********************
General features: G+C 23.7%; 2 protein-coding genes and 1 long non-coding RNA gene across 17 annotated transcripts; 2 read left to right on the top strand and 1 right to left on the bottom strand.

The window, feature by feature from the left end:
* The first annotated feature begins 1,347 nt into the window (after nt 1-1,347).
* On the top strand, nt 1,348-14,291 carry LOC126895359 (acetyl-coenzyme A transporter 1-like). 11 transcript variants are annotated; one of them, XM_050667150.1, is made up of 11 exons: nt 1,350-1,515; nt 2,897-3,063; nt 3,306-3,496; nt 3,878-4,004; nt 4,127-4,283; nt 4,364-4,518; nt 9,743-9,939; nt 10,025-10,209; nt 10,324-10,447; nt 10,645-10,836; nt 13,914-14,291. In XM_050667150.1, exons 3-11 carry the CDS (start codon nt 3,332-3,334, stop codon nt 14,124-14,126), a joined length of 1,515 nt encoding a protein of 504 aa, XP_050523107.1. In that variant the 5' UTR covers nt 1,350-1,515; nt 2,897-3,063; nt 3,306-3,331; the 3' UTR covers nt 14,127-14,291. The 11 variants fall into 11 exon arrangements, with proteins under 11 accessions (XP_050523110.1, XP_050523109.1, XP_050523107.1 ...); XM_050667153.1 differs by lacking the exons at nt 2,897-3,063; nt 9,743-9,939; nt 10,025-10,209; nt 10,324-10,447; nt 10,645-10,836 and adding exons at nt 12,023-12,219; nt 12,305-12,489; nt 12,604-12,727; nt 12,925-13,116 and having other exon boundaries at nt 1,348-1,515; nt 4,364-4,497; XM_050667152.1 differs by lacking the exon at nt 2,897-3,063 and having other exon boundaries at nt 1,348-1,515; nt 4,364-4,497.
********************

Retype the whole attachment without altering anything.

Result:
General features: G+C 23.7%; 2 protein-coding genes and 1 long non-coding RNA gene across 17 annotated transcripts; 2 read left to right on the top strand and 1 right to left on the bottom strand.

The window, feature by feature from the left end:
* The first annotated feature begins 1,347 nt into the window (after nt 1-1,347).
* On the top strand, nt 1,348-14,291 carry LOC126895359 (acetyl-coenzyme A transporter 1-like). 11 transcript variants are annotated; one of them, XM_050667150.1, is made up of 11 exons: nt 1,350-1,515; nt 2,897-3,063; nt 3,306-3,496; nt 3,878-4,004; nt 4,127-4,283; nt 4,364-4,518; nt 9,743-9,939; nt 10,025-10,209; nt 10,324-10,447; nt 10,645-10,836; nt 13,914-14,291. In XM_050667150.1, exons 3-11 carry the CDS (start codon nt 3,332-3,334, stop codon nt 14,124-14,126), a joined length of 1,515 nt encoding a protein of 504 aa, XP_050523107.1. In that variant the 5' UTR covers nt 1,350-1,515; nt 2,897-3,063; nt 3,306-3,331; the 3' UTR covers nt 14,127-14,291. The 11 variants fall into 11 exon arrangements, with proteins under 11 accessions (XP_050523110.1, XP_050523109.1, XP_050523107.1 ...); XM_050667153.1 differs by lacking the exons at nt 2,897-3,063; nt 9,743-9,939; nt 10,025-10,209; nt 10,324-10,447; nt 10,645-10,836 and adding exons at nt 12,023-12,219; nt 12,305-12,489; nt 12,604-12,727; nt 12,925-13,116 and having other exon boundaries at nt 1,348-1,515; nt 4,364-4,497; XM_050667152.1 differs by lacking the exon at nt 2,897-3,063 and having other exon boundaries at nt 1,348-1,515; nt 4,364-4,497.